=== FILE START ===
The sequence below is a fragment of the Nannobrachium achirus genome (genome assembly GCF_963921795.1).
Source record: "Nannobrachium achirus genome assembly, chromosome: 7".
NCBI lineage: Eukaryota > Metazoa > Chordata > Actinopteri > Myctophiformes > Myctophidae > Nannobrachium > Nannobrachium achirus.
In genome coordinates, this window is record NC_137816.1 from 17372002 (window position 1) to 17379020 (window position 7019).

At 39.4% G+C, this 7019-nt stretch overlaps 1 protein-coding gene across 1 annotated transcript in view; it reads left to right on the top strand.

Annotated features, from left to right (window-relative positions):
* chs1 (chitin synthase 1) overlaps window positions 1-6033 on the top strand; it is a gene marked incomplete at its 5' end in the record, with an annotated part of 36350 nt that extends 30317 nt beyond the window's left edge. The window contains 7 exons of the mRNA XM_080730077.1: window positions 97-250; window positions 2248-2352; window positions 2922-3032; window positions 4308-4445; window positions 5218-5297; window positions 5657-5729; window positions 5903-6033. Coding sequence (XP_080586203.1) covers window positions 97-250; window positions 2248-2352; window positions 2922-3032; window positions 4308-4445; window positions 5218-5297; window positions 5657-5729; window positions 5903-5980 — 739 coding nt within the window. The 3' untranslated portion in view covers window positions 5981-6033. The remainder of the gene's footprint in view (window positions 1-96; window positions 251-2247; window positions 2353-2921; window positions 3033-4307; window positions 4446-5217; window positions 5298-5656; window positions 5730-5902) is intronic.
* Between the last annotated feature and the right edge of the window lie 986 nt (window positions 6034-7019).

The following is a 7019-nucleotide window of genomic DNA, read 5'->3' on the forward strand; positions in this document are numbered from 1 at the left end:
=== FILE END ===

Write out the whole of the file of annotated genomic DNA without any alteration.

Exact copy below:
The sequence below is a fragment of the Nannobrachium achirus genome (genome assembly GCF_963921795.1).
Source record: "Nannobrachium achirus genome assembly, chromosome: 7".
NCBI lineage: Eukaryota > Metazoa > Chordata > Actinopteri > Myctophiformes > Myctophidae > Nannobrachium > Nannobrachium achirus.
In genome coordinates, this window is record NC_137816.1 from 17372002 (window position 1) to 17379020 (window position 7019).

At 39.4% G+C, this 7019-nt stretch overlaps 1 protein-coding gene across 1 annotated transcript in view; it reads left to right on the top strand.

Annotated features, from left to right (window-relative positions):
* chs1 (chitin synthase 1) overlaps window positions 1-6033 on the top strand; it is a gene marked incomplete at its 5' end in the record, with an annotated part of 36350 nt that extends 30317 nt beyond the window's left edge. The window contains 7 exons of the mRNA XM_080730077.1: window positions 97-250; window positions 2248-2352; window positions 2922-3032; window positions 4308-4445; window positions 5218-5297; window positions 5657-5729; window positions 5903-6033. Coding sequence (XP_080586203.1) covers window positions 97-250; window positions 2248-2352; window positions 2922-3032; window positions 4308-4445; window positions 5218-5297; window positions 5657-5729; window positions 5903-5980 — 739 coding nt within the window. The 3' untranslated portion in view covers window positions 5981-6033. The remainder of the gene's footprint in view (window positions 1-96; window positions 251-2247; window positions 2353-2921; window positions 3033-4307; window positions 4446-5217; window positions 5298-5656; window positions 5730-5902) is intronic.
* Between the last annotated feature and the right edge of the window lie 986 nt (window positions 6034-7019).

The following is a 7019-nucleotide window of genomic DNA, read 5'->3' on the forward strand; positions in this document are numbered from 1 at the left end: